He paused, and then walked over to the couch. After pulling up the legs of his slacks, he took a seat.
“I’ll have some tea. Be sure to add lemon, please.” He looked directly at Jude.
His request took me by surprise. First off, I wasn’t used to anybody being able to see Jude. And second, I didn’t like his bossiness. We weren’t at the Center. Maybe that dimple wasn’t as cute as I’d first thought. I looked again…dang it!
Jude’s face scrunched up in a
what the hell?
expression. “If you’re waiting to be served, your majesty, then you’ll be waiting a long time. Besides, I’m a ghost, Einstein.” Jude waggled his transparent fingers in the air.
Rush looked at us, dumbfounded. He laughed. I had a feeling it was Jude and me he found so comical, and I didn’t like it. Not one flecking bit.
“Do you mean to tell me that your spirit companion can’t lift a simple cup?” he asked, chuckling again. “There is so much to teach you.”
What did he mean by
? Jude was a ghost. One among the many I had been able to communicate with ever since I could remember. Not once, did any of the ghosts I’d come in contact with have the ability to move objects by touch. Mean-spirited poltergeists could move things around with their dark and malevolent energy, but to actually pick something up with their hands? No way. Rush had to be smoking something.
“You have my full attention, as long as we talk about my sister. Not the Center.”
The longer we sat there without my little sister walking through that door, which she should have done about a half hour before, the more I feared that something bad had happened to her. I pushed down the beginnings of a panic attack.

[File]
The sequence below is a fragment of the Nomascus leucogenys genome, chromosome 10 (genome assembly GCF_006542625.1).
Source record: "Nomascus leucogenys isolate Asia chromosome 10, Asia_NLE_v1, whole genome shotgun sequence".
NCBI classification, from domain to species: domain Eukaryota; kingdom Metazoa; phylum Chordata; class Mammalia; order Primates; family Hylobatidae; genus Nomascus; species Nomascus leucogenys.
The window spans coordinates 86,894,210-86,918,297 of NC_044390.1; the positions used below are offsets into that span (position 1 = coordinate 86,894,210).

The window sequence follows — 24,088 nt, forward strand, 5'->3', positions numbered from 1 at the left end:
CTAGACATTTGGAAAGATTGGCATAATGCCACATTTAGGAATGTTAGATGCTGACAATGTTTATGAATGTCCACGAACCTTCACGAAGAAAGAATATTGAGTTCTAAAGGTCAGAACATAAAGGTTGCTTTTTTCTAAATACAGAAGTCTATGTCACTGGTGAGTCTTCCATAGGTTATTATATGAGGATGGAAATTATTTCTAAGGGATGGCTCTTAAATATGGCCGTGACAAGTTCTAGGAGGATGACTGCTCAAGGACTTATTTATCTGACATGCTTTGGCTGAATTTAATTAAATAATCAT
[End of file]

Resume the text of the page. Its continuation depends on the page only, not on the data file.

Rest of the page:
“Stop jerking her around, asshole, and tell her what’s going on,” Jude growled. He knew first-hand how out of control my emotions could get. Plus, he was like my brother, and because of our close relationship, he was overprotective of me.
Rush stood. His usual charming, but passive, expression had turned to worry. “I’m sorry, Ms. Chase. I really didn’t mean to upset you. Here.” He held his hand out to me. “Come sit down. I won’t make you wait any longer.”
I did as he asked and took a seat next to him on the couch. I was extremely anxious to hear what he had to say. Jude hovered in place next to the coffee table. He had a habit of disappearing when company was over, not being able to interact with them, but that time, he stuck around. He was just as freaked out as I was.
“Your sister has gone missing,” Rush began.
I jumped up, leaned over, and put my face inches from his. “When…how?”
I had no clue what I was going to accomplish by getting into Rush’s face like that. Maybe I felt like I could scare the facts away. Or maybe that was a good example of what
referred to as
wanting to kill the messenger.
Whatever the reasons, I was having a hard time staying rational.
Rush removed a square, thin case from his jacket pocket. “Here, play this.”
I snatched the disc from his hand and practically flew across the living room to get to the DVD player. I reached down, opened the clear case, and loaded the disc. After picking up the remote, I went and sat back down next to Rush.